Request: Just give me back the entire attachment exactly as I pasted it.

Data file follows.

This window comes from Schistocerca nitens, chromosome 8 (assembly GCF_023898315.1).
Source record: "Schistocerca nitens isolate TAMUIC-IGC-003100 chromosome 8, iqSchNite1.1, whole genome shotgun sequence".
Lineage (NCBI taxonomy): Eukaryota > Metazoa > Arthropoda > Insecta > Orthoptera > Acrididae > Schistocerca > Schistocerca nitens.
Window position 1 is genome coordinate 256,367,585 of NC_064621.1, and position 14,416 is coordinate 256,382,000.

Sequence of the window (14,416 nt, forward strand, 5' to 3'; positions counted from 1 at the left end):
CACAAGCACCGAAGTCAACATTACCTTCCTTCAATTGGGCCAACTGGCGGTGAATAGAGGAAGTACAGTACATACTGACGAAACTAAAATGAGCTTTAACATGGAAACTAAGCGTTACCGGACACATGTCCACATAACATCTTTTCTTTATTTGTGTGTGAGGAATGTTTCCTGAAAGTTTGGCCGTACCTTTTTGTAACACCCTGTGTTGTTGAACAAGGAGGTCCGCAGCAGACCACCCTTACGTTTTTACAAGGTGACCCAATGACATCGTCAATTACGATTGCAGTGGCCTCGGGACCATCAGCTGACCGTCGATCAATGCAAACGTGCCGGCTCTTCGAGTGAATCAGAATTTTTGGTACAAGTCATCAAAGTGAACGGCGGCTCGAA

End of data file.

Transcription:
This window comes from Schistocerca nitens, chromosome 8 (assembly GCF_023898315.1).
Source record: "Schistocerca nitens isolate TAMUIC-IGC-003100 chromosome 8, iqSchNite1.1, whole genome shotgun sequence".
Lineage (NCBI taxonomy): Eukaryota > Metazoa > Arthropoda > Insecta > Orthoptera > Acrididae > Schistocerca > Schistocerca nitens.
Window position 1 is genome coordinate 256,367,585 of NC_064621.1, and position 14,416 is coordinate 256,382,000.

Sequence of the window (14,416 nt, forward strand, 5' to 3'; positions counted from 1 at the left end):
CACAAGCACCGAAGTCAACATTACCTTCCTTCAATTGGGCCAACTGGCGGTGAATAGAGGAAGTACAGTACATACTGACGAAACTAAAATGAGCTTTAACATGGAAACTAAGCGTTACCGGACACATGTCCACATAACATCTTTTCTTTATTTGTGTGTGAGGAATGTTTCCTGAAAGTTTGGCCGTACCTTTTTGTAACACCCTGTGTTGTTGAACAAGGAGGTCCGCAGCAGACCACCCTTACGTTTTTACAAGGTGACCCAATGACATCGTCAATTACGATTGCAGTGGCCTCGGGACCATCAGCTGACCGTCGATCAATGCAAACGTGCCGGCTCTTCGAGTGAATCAGAATTTTTGGTACAAGTCATCAAAGTGAACGGCGGCTCGAA